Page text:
Showtime Entertainment, LLC (“Showtime”), owner of a lot within the town’s adult-entertainment overlay district brought action against town and two members of town’s board, alleging, inter alia, that zoning bylaws relating to size, height, and operating hours of adult-entertainment establishments, as well as ban on sale and consumption of alcohol at such establishments, constituted impermissible prior restraint on freedom of expression. After the court determined that bylaws’ special-permitting requirement was an impermissible prior restraint and granted owner’s first motion for summary judgment, the parties moved and cross-moved for partial summary judgment on remaining counts of complaint. The United States District Court for the District of Massachusetts, entered summary judgment in favor of town, and Showtime appealed.
The court first addressed what level of scrutiny to apply and, recognizing that the zoning bylaws’ express terms set forth content-neutral purposes, proceeded in the application of intermediate scrutiny while withholding judgment as to the bylaws’ true content neutrality. The court then noted that while the First Amendment imposes not an ‘underinclusiveness’ limitation but a ‘content discrimination’ limitation upon a State’s prohibition of proscribable speech, it pays attention to underinclusiveness where it reveals significant doubts that the government indeed has a substantial interest that is furthered by its proffered purpose. Here, the two purposes of the bylaws: (1) maintaining the rural aesthetics of Mendon as a small town; and (2) avoiding traffic congestion, particularly on days when school is in session were found to be patently underinclusive, and thus, insufficient to support Mendon’s claim that it has regulated adult-entertainment businesses only out of a substantial interest in curbing the secondary effects of such businesses.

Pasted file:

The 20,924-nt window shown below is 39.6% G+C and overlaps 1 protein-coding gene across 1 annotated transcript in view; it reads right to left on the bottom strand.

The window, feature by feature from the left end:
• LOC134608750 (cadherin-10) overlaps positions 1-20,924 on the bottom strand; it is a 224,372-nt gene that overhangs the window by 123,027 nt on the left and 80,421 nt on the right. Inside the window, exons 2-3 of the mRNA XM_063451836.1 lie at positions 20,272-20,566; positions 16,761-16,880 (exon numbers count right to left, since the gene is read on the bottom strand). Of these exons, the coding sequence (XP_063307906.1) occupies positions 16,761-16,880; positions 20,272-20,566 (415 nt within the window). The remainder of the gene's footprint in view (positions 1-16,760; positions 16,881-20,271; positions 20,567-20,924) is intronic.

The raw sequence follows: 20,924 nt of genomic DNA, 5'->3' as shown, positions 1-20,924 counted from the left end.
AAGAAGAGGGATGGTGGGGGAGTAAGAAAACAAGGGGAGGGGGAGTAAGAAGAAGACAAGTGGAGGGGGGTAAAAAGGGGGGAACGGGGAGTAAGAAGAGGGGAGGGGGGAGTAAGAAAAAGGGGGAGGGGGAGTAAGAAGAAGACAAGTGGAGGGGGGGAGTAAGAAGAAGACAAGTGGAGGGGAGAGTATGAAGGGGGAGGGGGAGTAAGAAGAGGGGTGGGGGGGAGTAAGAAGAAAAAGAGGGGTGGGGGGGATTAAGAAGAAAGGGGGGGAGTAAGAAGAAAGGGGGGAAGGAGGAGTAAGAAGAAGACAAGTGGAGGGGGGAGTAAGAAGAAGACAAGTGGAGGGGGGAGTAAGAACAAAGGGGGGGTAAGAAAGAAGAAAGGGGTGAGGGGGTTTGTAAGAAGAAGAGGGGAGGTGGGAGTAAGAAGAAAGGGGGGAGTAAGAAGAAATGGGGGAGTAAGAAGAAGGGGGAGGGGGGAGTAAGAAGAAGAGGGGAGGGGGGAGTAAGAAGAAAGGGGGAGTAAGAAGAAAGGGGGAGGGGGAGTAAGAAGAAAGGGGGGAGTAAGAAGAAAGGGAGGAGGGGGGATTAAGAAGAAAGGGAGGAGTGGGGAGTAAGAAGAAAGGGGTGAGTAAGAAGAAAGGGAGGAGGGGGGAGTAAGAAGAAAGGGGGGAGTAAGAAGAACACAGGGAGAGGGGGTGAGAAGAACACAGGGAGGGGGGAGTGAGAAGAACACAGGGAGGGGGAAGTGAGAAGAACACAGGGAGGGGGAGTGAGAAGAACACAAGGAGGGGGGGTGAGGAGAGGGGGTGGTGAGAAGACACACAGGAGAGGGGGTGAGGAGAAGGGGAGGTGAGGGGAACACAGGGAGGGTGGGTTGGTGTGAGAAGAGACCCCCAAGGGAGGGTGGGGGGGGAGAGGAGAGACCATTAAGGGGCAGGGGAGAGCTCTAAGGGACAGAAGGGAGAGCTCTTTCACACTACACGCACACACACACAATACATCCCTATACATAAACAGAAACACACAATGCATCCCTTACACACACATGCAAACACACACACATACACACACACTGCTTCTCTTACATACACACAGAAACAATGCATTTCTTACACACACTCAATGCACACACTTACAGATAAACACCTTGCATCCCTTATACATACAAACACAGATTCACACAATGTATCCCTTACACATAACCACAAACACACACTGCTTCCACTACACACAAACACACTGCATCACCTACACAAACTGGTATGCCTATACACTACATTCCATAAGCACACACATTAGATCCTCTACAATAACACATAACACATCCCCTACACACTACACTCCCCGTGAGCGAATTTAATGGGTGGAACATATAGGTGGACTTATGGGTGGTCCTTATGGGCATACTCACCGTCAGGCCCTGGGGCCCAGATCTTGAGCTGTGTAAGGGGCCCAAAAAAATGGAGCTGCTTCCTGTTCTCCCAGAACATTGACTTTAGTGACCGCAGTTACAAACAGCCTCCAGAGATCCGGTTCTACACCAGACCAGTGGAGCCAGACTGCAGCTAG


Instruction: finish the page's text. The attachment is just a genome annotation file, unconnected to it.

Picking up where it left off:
Under intermediate scrutiny, Mendon was required to show that its interest in crime deterrence is substantial, and that its restriction on expressive activity is narrowly tailored to advance that interest without at the same time banning or significantly restricting a substantial quantity of speech that does not create the evils the city seeks to eliminate. The First Circuit therefore reversed the grant of summary judgment in favor of Mendon as it related to the bylaws regarding the size, height, and operating hours of adult-entertainment businesses, and remanded this claim to the district court for entry of summary judgment in favor of Showtime. The court certified to the SJC the questions of whether there was a countervailing State interest, and if so, whether the ban was adequately tailored.
Showtime Entertainment, LLC v Town of Mendon, 2014 WL 5028046 (1st Cir. Ct App. 10/8/2014)
The opinion can be accessed at: http://media.ca1.uscourts.gov/pdf.opinions/12-2121P-01A.pdf